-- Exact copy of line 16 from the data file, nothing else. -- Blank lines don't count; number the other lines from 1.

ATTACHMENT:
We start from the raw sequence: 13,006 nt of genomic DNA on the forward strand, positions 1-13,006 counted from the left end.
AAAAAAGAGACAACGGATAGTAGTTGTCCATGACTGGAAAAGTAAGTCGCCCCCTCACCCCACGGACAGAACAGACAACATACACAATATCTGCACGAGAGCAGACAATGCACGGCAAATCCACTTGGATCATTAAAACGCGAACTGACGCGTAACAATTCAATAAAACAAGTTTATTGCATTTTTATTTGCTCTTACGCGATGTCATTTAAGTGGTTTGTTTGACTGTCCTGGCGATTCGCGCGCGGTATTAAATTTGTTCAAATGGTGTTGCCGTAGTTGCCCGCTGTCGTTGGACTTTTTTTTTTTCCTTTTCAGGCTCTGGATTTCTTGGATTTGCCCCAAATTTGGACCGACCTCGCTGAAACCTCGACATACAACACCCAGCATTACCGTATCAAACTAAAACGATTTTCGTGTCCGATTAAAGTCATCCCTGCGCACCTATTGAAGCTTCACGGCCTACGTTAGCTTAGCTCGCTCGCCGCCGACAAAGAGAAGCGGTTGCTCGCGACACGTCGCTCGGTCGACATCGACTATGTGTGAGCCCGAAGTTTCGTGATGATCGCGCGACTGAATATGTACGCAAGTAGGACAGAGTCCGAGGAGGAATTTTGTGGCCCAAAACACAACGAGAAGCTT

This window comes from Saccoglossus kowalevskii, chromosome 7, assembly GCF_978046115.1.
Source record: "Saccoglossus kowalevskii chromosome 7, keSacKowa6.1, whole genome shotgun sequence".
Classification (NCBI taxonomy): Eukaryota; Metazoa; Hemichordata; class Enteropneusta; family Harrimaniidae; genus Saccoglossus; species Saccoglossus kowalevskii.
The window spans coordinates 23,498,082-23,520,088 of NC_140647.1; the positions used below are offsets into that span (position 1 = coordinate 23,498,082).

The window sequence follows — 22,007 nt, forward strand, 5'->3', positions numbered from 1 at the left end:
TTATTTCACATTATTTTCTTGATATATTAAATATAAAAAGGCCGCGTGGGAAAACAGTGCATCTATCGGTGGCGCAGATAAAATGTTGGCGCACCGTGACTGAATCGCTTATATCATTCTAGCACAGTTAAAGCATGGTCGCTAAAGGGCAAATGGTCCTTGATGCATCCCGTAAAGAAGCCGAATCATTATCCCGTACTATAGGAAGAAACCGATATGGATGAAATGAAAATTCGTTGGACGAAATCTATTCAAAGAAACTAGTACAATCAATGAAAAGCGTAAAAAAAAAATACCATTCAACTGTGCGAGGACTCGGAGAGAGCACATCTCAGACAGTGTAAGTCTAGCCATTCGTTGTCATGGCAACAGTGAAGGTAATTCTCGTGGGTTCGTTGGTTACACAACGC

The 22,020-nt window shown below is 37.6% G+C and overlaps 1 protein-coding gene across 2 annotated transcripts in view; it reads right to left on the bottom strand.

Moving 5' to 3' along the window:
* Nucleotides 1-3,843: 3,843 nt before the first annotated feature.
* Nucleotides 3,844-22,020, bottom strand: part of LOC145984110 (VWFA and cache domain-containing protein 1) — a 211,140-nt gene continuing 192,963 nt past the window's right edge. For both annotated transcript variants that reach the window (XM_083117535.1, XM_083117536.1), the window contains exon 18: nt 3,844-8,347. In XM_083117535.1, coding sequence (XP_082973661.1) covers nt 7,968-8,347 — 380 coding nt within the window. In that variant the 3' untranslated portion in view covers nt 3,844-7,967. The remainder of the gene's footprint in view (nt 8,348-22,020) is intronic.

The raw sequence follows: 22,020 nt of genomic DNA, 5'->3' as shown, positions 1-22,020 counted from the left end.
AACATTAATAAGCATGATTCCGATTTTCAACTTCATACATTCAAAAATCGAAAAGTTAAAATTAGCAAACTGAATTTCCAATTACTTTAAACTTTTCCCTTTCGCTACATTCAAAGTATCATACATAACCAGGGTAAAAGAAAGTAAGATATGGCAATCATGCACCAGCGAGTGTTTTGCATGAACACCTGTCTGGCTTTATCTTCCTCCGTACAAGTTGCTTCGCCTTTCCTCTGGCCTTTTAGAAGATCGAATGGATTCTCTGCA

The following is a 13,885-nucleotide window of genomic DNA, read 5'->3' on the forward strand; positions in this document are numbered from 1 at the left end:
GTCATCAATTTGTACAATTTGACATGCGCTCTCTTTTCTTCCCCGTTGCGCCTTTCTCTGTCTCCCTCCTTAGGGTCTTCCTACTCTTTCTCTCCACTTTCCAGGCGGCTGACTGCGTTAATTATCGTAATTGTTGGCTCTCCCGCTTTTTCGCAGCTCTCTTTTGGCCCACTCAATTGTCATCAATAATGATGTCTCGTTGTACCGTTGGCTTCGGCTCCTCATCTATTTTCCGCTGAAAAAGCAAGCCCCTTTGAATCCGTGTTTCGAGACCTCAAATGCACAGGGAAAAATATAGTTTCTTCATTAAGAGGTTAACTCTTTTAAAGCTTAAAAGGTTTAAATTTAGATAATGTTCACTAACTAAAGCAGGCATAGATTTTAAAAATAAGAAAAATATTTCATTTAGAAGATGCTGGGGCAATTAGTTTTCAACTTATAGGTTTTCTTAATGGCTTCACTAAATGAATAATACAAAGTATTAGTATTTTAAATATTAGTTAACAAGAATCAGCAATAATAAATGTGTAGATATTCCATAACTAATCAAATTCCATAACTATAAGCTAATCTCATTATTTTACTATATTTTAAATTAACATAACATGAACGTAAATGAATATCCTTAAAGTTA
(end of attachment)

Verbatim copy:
GTCATCAATTTGTACAATTTGACATGCGCTCTCTTTTCTTCCCCGTTGCGCCTTTCTCTGTCTCCCTCCTTAGGGTCTTCCTACTCTTTCTCTCCACTTTCCAGGCGGCTGACTGCGTTAATTATCGTAATTGTTGGCTCTCCCGCTTTTTCGCAGCTCTCTTTTGGCCCACTCAATTGTCATCAATAATGATGTCTCGTTGTACCGTTGGCTTCGGCTCCTCATCTATTTTCCGCTGAAAAAGCAAGCCCCTTTGAATCCGTGTTTCGAGACCTCAAATGCACAGGGAAAAATATAGTTTCTTCATTAAGAGGTTAACTCTTTTAAAGCTTAAAAGGTTTAAATTTAGATAATGTTCACTAACTAAAGCAGGCATAGATTTTAAAAATAAGAAAAATATTTCATTTAGAAGATGCTGGGGCAATTAGTTTTCAACTTATAGGTTTTCTTAATGGCTTCACTAAATGAATAATACAAAGTATTAGTATTTTAAATATTAGTTAACAAGAATCAGCAATAATAAATGTGTAGATATTCCATAACTAATCAAATTCCATAACTATAAGCTAATCTCATTATTTTACTATATTTTAAATTAACATAACATGAACGTAAATGAATATCCTTAAAGTTA